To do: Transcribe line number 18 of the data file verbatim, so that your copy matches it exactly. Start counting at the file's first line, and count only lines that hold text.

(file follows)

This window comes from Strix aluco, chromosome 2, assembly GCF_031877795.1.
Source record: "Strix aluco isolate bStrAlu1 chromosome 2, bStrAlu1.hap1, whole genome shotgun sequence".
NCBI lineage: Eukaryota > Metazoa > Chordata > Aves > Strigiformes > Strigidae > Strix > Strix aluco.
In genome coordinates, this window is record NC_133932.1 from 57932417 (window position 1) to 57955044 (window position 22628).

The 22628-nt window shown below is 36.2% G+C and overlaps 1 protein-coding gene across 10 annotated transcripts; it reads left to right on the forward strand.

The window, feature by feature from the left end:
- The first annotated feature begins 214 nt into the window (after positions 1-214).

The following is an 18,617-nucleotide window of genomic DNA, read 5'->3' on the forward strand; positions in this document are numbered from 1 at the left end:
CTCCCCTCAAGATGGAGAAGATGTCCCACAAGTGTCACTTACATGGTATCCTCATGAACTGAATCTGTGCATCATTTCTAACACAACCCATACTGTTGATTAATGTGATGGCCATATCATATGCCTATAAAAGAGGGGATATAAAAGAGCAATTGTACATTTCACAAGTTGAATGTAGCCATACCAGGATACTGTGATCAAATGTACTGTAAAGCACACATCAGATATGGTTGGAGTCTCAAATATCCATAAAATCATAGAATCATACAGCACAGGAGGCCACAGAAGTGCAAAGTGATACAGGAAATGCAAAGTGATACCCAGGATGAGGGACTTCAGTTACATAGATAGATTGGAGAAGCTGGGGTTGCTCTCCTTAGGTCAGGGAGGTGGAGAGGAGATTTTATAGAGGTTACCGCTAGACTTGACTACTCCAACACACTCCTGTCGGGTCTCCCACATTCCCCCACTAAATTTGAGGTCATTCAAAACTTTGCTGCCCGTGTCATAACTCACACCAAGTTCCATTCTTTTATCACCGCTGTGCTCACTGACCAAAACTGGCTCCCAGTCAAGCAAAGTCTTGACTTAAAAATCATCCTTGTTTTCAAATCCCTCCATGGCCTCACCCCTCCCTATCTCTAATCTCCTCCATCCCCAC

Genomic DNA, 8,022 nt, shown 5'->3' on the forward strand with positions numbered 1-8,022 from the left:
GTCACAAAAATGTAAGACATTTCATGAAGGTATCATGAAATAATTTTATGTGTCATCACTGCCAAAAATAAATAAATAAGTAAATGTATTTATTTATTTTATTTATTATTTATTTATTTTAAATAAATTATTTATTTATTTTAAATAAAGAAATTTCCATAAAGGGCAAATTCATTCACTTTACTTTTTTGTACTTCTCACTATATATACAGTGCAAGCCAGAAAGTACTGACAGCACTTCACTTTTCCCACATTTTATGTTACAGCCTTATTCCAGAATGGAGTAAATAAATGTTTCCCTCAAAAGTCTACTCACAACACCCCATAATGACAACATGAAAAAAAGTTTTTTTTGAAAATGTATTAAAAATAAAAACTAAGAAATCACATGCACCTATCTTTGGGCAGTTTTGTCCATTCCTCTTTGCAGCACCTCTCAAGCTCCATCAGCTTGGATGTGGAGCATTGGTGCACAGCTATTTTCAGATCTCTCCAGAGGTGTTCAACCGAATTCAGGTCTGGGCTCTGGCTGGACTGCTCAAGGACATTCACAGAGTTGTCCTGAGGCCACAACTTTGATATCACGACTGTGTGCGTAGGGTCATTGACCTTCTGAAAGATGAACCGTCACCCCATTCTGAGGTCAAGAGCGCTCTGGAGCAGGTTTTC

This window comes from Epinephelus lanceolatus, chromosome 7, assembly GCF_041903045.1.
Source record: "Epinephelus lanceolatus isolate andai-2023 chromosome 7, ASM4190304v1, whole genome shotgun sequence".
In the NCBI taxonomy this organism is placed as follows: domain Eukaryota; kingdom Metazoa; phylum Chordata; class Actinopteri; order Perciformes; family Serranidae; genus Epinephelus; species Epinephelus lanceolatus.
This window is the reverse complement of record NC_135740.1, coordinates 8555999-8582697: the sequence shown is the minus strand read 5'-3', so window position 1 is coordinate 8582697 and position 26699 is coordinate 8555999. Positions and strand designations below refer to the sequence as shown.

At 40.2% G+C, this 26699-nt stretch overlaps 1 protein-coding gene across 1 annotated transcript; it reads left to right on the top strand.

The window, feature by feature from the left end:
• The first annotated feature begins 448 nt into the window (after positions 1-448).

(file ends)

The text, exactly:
• The first annotated feature begins 448 nt into the window (after positions 1-448).